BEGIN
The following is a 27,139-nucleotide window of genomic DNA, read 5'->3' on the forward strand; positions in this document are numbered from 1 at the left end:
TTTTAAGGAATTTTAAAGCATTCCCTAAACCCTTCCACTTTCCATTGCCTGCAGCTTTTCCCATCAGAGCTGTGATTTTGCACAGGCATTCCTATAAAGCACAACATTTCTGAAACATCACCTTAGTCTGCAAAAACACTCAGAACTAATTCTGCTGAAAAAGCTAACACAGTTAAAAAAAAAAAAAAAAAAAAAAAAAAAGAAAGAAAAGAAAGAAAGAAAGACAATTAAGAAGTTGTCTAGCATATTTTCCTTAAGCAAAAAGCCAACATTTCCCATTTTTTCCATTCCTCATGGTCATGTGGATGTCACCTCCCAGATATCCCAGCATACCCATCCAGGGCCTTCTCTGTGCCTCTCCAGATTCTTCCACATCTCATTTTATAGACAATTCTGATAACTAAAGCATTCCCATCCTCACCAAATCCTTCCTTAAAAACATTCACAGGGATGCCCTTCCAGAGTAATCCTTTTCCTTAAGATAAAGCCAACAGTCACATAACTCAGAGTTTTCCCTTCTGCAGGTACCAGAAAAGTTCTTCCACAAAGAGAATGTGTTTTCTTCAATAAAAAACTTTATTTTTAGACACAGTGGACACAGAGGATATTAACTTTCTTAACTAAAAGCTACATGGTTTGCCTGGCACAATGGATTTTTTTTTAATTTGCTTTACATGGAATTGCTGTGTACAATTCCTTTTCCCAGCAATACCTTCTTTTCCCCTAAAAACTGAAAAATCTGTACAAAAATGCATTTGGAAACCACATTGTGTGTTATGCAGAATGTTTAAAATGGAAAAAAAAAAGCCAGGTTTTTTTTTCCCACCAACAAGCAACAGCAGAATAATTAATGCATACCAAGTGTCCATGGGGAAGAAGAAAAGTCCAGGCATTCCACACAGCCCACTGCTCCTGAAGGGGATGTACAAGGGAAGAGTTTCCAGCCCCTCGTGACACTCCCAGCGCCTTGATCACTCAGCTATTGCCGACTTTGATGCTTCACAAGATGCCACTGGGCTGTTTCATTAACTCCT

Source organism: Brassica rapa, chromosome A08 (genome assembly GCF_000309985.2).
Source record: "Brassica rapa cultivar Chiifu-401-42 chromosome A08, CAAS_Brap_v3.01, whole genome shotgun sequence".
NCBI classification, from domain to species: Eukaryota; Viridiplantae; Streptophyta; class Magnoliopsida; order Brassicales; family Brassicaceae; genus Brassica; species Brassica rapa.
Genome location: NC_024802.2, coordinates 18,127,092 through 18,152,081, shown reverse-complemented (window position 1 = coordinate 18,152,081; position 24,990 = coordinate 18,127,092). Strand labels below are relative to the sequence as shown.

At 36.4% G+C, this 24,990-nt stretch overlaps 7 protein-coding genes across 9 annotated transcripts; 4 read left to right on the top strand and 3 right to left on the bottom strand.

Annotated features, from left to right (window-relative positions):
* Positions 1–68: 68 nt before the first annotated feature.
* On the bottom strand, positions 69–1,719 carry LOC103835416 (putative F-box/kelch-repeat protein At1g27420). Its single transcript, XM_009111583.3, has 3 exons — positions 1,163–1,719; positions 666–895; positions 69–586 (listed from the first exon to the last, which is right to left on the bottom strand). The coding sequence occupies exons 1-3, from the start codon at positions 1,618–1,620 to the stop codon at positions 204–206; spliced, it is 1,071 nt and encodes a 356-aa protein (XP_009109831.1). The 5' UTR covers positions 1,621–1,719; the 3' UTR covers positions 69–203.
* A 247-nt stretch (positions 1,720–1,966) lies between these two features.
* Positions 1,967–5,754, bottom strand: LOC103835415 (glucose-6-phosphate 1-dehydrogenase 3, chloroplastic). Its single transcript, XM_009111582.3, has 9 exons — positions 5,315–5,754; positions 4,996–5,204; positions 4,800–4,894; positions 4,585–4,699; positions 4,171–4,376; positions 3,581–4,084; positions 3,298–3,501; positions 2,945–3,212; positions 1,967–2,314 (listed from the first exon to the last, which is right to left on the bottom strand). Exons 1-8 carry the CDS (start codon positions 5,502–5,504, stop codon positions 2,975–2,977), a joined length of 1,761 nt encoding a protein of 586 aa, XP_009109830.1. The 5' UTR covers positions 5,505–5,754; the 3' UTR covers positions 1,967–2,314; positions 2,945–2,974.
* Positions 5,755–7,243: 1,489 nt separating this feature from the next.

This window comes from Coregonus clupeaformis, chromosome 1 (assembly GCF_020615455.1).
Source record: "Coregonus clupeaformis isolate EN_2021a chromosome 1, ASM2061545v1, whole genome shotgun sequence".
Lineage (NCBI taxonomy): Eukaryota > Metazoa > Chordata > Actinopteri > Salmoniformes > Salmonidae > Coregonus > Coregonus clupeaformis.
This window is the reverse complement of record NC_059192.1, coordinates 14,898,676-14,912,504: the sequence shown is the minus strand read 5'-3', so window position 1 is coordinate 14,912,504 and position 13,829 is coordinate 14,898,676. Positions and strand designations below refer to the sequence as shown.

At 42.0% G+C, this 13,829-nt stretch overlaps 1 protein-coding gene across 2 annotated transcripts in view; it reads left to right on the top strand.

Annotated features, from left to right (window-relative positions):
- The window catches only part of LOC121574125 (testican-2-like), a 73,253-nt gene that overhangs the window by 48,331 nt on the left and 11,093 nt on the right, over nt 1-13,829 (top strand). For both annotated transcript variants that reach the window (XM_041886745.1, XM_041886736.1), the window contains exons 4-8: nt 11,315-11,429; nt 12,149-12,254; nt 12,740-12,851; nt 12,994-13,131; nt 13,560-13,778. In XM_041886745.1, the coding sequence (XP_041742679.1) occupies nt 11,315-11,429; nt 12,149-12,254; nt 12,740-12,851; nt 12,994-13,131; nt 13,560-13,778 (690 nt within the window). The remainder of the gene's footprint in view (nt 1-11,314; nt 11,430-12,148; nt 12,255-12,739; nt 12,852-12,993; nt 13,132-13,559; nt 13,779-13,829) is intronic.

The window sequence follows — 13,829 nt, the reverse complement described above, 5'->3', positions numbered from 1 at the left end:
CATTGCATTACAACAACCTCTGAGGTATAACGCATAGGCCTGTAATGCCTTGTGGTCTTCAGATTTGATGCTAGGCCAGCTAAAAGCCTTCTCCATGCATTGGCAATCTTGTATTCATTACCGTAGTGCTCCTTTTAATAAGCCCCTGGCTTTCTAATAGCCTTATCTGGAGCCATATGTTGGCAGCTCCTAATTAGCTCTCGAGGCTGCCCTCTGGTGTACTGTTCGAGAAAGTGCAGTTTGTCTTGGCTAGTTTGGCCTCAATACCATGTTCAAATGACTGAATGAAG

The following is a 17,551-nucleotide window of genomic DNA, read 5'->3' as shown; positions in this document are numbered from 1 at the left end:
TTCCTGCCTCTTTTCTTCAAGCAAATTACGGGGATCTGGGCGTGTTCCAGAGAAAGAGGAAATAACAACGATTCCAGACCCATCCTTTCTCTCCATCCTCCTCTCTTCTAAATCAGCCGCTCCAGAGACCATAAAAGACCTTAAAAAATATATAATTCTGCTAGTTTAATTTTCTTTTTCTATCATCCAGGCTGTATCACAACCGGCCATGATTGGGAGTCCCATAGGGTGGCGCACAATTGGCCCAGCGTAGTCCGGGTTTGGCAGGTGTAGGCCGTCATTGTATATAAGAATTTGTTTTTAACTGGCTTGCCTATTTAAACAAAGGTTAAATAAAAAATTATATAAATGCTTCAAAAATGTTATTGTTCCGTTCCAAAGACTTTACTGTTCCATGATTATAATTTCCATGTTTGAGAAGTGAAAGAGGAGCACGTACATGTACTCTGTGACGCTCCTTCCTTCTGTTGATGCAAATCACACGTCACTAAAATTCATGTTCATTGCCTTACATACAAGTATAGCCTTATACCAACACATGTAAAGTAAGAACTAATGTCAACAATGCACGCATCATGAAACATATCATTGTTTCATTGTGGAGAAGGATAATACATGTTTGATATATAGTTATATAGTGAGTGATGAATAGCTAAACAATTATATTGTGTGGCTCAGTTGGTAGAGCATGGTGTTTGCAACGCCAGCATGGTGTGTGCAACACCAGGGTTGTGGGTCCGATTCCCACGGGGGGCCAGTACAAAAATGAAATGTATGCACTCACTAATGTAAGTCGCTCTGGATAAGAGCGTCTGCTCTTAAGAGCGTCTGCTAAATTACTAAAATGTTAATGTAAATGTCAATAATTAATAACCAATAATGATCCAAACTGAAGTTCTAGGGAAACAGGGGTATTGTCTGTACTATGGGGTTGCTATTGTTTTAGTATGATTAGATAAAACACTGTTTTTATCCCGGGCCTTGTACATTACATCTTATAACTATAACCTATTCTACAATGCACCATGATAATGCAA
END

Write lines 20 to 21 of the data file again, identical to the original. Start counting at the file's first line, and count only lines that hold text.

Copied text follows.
- The window catches only part of LOC121574125 (testican-2-like), a 73,253-nt gene that overhangs the window by 48,331 nt on the left and 11,093 nt on the right, over nt 1-13,829 (top strand). For both annotated transcript variants that reach the window (XM_041886745.1, XM_041886736.1), the window contains exons 4-8: nt 11,315-11,429; nt 12,149-12,254; nt 12,740-12,851; nt 12,994-13,131; nt 13,560-13,778. In XM_041886745.1, the coding sequence (XP_041742679.1) occupies nt 11,315-11,429; nt 12,149-12,254; nt 12,740-12,851; nt 12,994-13,131; nt 13,560-13,778 (690 nt within the window). The remainder of the gene's footprint in view (nt 1-11,314; nt 11,430-12,148; nt 12,255-12,739; nt 12,852-12,993; nt 13,132-13,559; nt 13,779-13,829) is intronic.

The window sequence follows — 13,829 nt, the reverse complement described above, 5'->3', positions numbered from 1 at the left end: